Bangladesh

Bangladesh, garment workers, May Day protest, Solidarity Center, worker rights, human rights

The Solidarity Center advances worker rights in Bangladesh in partnership with independent unions in the garment, seafood processing, and tannery sectors. Credit: Solidarity Center/Musfiq Tajwar

 

In Bangladesh, the Solidarity Center advances worker rights in partnership with independent unions in the garment, seafood processing, and tannery sectors, and promotes the rights of Bangladeshi migrant and domestic workers. The Solidarity Center also partners with Bangladesh unions to conduct gender equality training, to help counter gender-based violence and harassment at work that is sometimes used as a tool to intimidate workers.

Through training on safe migration and anti-human trafficking, Solidarity Center joins with grassroots partners to call for decent work for Bangladeshi migrants, many of whom are targets of unscrupulous brokers (dalals) that send them to work in dangerous, often inhumane conditions.

The Solidarity Center supports several Worker Community Centers (WCCs), where workers and community members come together to learn about their rights and build collective power to claim them, train to become effective advocates for critical health and education services, and positively engage in the civic and economic life of their communities.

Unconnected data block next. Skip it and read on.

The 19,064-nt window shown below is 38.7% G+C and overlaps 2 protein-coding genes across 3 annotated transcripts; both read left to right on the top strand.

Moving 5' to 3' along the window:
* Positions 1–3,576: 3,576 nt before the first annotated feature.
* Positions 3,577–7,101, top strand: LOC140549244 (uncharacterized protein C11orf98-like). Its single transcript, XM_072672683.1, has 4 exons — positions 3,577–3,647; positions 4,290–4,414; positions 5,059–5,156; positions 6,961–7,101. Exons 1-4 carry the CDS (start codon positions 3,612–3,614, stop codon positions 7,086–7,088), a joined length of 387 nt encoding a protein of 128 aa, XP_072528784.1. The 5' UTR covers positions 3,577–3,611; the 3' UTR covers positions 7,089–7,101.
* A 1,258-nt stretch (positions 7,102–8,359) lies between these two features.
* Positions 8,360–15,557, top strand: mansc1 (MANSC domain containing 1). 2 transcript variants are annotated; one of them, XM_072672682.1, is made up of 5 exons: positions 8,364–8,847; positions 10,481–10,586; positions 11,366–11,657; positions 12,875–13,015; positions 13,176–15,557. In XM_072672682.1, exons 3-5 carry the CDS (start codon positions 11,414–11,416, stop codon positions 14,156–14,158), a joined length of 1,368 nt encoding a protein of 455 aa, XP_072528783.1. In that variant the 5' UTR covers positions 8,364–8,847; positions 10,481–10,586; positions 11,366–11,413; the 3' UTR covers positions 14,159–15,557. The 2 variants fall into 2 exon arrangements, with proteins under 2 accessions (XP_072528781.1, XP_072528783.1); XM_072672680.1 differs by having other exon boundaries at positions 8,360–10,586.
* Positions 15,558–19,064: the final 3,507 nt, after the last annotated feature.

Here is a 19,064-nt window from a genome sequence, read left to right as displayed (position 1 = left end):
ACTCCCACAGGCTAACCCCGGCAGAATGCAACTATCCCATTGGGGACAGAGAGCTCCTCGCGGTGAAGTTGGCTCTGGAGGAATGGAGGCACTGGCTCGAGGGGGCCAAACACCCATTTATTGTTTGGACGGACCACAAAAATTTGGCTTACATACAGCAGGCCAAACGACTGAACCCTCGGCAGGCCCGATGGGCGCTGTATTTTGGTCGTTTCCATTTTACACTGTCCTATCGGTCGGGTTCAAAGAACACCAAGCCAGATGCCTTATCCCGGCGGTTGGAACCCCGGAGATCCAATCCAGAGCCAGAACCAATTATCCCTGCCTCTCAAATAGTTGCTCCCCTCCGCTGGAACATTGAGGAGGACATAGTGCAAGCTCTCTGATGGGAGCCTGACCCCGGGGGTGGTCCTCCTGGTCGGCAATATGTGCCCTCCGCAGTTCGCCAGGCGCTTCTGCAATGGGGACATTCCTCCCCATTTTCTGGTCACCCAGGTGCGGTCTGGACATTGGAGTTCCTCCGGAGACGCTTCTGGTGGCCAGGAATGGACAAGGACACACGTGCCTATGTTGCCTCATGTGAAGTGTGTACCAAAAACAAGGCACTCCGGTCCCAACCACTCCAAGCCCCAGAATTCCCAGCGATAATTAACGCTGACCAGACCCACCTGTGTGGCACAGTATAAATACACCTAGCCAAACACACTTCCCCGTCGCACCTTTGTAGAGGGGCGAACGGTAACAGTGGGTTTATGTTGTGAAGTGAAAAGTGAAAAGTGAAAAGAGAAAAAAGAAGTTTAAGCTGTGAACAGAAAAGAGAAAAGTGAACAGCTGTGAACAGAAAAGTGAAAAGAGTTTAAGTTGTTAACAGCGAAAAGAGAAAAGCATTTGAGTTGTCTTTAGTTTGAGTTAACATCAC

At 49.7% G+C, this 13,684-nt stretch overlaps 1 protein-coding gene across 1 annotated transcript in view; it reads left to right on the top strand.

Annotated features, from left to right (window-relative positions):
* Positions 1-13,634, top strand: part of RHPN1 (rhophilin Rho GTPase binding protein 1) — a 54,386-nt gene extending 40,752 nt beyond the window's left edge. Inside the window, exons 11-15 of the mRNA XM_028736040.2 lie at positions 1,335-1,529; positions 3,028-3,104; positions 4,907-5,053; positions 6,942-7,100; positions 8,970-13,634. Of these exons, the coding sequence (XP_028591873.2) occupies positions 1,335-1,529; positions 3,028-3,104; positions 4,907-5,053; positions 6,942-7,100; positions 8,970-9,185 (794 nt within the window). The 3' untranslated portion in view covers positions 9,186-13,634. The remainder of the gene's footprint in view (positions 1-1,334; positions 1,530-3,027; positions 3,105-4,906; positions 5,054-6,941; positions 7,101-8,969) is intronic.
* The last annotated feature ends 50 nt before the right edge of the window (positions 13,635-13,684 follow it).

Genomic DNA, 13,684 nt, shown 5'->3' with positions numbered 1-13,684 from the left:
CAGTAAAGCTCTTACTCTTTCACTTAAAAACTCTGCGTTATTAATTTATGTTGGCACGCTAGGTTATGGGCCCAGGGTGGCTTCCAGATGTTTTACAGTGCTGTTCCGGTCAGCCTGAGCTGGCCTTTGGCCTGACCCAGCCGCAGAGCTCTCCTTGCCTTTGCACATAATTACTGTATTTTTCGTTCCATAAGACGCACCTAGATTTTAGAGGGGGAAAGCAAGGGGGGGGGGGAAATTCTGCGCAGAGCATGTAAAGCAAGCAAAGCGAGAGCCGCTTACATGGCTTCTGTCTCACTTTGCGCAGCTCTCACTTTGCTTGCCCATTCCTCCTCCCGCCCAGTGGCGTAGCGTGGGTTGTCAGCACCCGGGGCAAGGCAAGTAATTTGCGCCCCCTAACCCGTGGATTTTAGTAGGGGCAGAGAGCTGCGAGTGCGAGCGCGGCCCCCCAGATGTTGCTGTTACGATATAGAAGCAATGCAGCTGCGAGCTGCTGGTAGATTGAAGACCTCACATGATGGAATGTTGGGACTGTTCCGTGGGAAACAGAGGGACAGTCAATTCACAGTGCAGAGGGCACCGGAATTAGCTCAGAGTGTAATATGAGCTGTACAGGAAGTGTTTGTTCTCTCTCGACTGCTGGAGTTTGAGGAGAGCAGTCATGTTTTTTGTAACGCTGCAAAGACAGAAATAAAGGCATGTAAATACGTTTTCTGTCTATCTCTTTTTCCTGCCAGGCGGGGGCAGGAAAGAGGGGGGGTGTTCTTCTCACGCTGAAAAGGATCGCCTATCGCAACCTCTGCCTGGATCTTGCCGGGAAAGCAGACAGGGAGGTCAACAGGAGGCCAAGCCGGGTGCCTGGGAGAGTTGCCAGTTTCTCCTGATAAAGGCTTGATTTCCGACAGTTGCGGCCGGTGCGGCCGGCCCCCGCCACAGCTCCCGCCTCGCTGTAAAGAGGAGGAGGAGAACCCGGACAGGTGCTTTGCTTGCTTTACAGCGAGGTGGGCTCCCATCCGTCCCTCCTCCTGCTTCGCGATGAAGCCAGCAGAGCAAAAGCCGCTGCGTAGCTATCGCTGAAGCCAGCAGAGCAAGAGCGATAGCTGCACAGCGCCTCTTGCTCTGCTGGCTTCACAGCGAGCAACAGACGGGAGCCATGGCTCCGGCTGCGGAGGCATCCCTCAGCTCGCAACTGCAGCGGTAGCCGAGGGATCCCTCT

The Solidarity Center also provides legal assistance to workers in Bangladesh’s Export-Processing Zones (EPZ) to assist them in defending their rights. EPZ workers are subject to a different, much weaker set of labor laws than workers in the rest of the country, and these laws do not meet international standards for freedom of association or collective bargaining.

Although collective bargaining remains extremely difficult in Bangladesh, and often provokes employer retribution, with support from the Solidarity Center unions are negotiating groundbreaking, gender-responsive collective bargaining agreements to improve wages and working conditions. The Solidarity Center also has trained thousands of workers on fire and building safety since the Tazreen Fashions and Rana Plaza tragedies in 2012 and 2013 where more than 1,200 garment workers lost their lives.

Media Contact

Kate Conradt
Communications Director
(+1) 202-974 -8369

 

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